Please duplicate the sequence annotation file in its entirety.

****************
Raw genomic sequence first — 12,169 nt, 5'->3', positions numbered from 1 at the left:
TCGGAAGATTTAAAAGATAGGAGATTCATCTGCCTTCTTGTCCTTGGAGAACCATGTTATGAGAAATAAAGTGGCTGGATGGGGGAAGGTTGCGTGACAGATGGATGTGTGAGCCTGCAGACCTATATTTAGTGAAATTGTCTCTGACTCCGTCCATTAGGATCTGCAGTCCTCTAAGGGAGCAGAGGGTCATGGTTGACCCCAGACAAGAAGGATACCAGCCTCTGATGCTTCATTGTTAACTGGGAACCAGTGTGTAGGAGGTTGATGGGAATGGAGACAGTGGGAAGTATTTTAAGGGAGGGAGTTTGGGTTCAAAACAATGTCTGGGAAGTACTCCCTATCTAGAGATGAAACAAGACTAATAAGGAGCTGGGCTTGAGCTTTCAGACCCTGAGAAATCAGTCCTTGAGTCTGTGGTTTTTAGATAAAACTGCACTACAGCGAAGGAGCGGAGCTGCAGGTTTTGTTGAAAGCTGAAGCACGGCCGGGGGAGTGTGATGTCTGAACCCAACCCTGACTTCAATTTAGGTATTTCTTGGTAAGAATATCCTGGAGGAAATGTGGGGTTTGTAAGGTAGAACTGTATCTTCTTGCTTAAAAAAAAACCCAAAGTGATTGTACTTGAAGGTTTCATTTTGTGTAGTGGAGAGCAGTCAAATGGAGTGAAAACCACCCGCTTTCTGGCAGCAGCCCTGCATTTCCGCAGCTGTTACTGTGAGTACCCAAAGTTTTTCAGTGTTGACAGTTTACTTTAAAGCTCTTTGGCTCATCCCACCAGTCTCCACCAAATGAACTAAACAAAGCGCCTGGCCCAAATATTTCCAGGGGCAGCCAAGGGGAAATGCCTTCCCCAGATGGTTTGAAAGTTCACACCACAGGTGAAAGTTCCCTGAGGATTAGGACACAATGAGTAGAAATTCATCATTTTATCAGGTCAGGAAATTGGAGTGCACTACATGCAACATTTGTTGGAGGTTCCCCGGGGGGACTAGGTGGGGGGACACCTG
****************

Raw genomic sequence first — 12,169 nt, 5'->3', positions numbered from 1 at the left:
TCGGAAGATTTAAAAGATAGGAGATTCATCTGCCTTCTTGTCCTTGGAGAACCATGTTATGAGAAATAAAGTGGCTGGATGGGGGAAGGTTGCGTGACAGATGGATGTGTGAGCCTGCAGACCTATATTTAGTGAAATTGTCTCTGACTCCGTCCATTAGGATCTGCAGTCCTCTAAGGGAGCAGAGGGTCATGGTTGACCCCAGACAAGAAGGATACCAGCCTCTGATGCTTCATTGTTAACTGGGAACCAGTGTGTAGGAGGTTGATGGGAATGGAGACAGTGGGAAGTATTTTAAGGGAGGGAGTTTGGGTTCAAAACAATGTCTGGGAAGTACTCCCTATCTAGAGATGAAACAAGACTAATAAGGAGCTGGGCTTGAGCTTTCAGACCCTGAGAAATCAGTCCTTGAGTCTGTGGTTTTTAGATAAAACTGCACTACAGCGAAGGAGCGGAGCTGCAGGTTTTGTTGAAAGCTGAAGCACGGCCGGGGGAGTGTGATGTCTGAACCCAACCCTGACTTCAATTTAGGTATTTCTTGGTAAGAATATCCTGGAGGAAATGTGGGGTTTGTAAGGTAGAACTGTATCTTCTTGCTTAAAAAAAAACCCAAAGTGATTGTACTTGAAGGTTTCATTTTGTGTAGTGGAGAGCAGTCAAATGGAGTGAAAACCACCCGCTTTCTGGCAGCAGCCCTGCATTTCCGCAGCTGTTACTGTGAGTACCCAAAGTTTTTCAGTGTTGACAGTTTACTTTAAAGCTCTTTGGCTCATCCCACCAGTCTCCACCAAATGAACTAAACAAAGCGCCTGGCCCAAATATTTCCAGGGGCAGCCAAGGGGAAATGCCTTCCCCAGATGGTTTGAAAGTTCACACCACAGGTGAAAGTTCCCTGAGGATTAGGACACAATGAGTAGAAATTCATCATTTTATCAGGTCAGGAAATTGGAGTGCACTACATGCAACATTTGTTGGAGGTTCCCCGGGGGGACTAGGTGGGGGGACACCTG